Suspicious Web Domains Cost Online Ad Business $400m per Year

Full of hot air

If your therapist thinks you have trust issues, you might just work in online advertising.

That’s because it’s getting harder and harder to know what’s real and what isn’t on the Web. And if you don’t believe in ghosts, maybe you should.

On March 19, published a story titled “Meet the Most Suspect Publishers on the Web.” In the piece, we brought to light the issue of so-called “ghost sites,” seemingly innocuous content pages responsible for massive amounts of traffic on various ad exchanges but exhibiting little evidence of actual human audiences. Upon further examination, many of the sites we uncovered, including Alphabird’s and Precision Media’s, contained little in the way of substantive content.

A large number of the sites in question are suspected of getting huge chunks of traffic from bots—that is, nonhuman traffic delivered by machines designed to mimic users and inflate audience and traffic numbers for publishers while stealing from advertisers.

In fact, as our investigation was coming to a head, a British company,, dropped a bombshell: A botnet dubbed Chameleon had infected more than 200 Web domains, many of which corresponded with the sites Adweek had been examining. Spider believes Chameleon is costing the industry $6 million a month.

As it turns out, we may have just scratched the surface.

Since our initial story, numerous industry sources have stepped forward to help us unearth still more suspect publishers. Some have blamed traffic vendors or affiliate brokers for peddling bogus traffic, implying that certain questionable publishers could be innocent. That has only served to muddle the picture, and further erode the industry’s trust.

Since our story, the data-driven ad targeting firm Media6Degrees (m6d) has noticed 500-plus dicey new sites popping up on various exchanges—and collectively, 40.5 million bid requests. One site, says Alec Greenberg, vp, media operations at m6d, exhibits more than 50 percent user overlap with 463 other known exchange pubs. “I’m pretty sure that’s a new record for us,” he says.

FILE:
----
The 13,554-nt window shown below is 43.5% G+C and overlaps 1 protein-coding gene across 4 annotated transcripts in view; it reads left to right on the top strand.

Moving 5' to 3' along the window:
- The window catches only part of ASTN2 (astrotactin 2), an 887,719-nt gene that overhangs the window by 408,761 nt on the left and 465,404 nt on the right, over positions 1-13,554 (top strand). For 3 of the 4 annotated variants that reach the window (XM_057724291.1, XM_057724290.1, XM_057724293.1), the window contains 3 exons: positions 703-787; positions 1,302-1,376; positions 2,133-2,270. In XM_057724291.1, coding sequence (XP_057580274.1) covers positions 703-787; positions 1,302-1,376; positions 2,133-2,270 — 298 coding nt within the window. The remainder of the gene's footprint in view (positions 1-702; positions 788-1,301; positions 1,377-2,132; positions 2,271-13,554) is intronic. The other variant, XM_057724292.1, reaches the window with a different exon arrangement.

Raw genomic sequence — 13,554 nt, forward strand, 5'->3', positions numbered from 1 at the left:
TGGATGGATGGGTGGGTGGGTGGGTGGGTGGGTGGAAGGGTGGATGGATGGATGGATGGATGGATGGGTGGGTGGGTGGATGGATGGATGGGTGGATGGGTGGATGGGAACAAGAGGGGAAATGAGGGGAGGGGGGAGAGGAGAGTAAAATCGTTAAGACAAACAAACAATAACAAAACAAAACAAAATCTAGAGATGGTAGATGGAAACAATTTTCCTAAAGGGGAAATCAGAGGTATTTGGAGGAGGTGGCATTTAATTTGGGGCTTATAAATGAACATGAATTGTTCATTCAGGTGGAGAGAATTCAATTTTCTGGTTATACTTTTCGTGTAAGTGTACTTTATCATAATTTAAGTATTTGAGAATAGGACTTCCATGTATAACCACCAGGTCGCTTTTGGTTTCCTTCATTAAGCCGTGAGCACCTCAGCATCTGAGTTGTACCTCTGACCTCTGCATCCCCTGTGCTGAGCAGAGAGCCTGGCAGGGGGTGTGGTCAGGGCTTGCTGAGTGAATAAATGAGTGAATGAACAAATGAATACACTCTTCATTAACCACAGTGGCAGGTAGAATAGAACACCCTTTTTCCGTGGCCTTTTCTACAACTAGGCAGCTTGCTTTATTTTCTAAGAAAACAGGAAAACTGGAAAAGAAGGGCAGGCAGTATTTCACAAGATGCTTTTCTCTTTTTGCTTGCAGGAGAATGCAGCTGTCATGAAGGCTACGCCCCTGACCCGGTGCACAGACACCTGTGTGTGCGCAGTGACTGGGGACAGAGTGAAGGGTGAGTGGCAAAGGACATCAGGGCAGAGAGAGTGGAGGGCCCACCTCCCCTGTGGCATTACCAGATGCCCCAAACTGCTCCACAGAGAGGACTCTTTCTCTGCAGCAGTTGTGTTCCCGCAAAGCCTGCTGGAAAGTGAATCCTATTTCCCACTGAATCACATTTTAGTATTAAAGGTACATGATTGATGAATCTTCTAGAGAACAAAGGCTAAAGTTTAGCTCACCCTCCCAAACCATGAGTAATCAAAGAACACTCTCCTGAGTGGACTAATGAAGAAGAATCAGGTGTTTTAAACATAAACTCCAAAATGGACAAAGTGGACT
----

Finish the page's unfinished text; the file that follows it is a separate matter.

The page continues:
Another buyer estimates that hundreds of millions of bogus impressions have been traded on ad exchanges in the weeks since our story. “Put another way, at least 15 to 20 percent of all real-time bid requests are probably fraudulent in some way,” he says.

Seni Thomas, CEO of Heights Media (previously known as Audience Amplify, a heavy exchange buyer that we reported on in our original story), says he and his team have since identified a new group of suspicious publishers—sites that have suddenly seen their exchange traffic soar by 10 million to 80 million impressions per day. It seems the botnet may have shifted.

The social ad data firm RadiumOne, which also spends a lot of time in the exchange world, estimates that ghost publishers, shady Web crooks and their bot-employing associates are stealing a staggering $400 million a year from the online ad business.

Experts say it’s impossible to catch all the bad guys, especially since many are said to originate from outside the U.S. (India, Israel, Eastern Europe). Containment is the more realistic goal.

Following are more suspicious publishers we have homed in on:

This video site is backed by Kleiner Perkins Caufield Byers, the venture capital firm behind Twitter, Path, Zynga and others. Yet according to numerous sources, including Radium-One, Mevio is suspected of being flooded with bot traffic. It also shares huge portions of its traffic with other sites. Mevio officials were unavailable for comment.

Forward Health

Forward Health operates six sites, including and—which, according to one active exchange buyer, are “two of the most suspicious sites we’ve ever seen.”

An analysis by social ad data company RadiumOne found that 94.4 percent of the traffic on Womenshealthbase is identical to Mensshealthbase. “Something is really going on here,” says Kyle Napierkowski, RadiumOne’s director of ad optimization.

But Forward Health managing partner Arthur Meyerovich says the company does not use bots, adding he is shocked to hear that it’s been tied to the brewing scandal. “We are not a tech company,” says Meyerovich. “This is absolutely surprising to me. We’ve expanded our investigative efforts, and we’re looking to third-party security companies. In fact, if you are a security company that deals with this, I would personally love to hear from you.

“We take pride in our properties and content, which is created in-house by our doctors and health authors,” he continues. “Our business model online is advertising on our sites, and our clients range from top pharmaceutical brands to general large brands looking to reach a premium audience.”

Is it possible that Forward Health is a victim here? While some in the business say that could be the case, others contend its sites have exhibited suspicious traffic for so long that it’s doubtful company executives are unaware.

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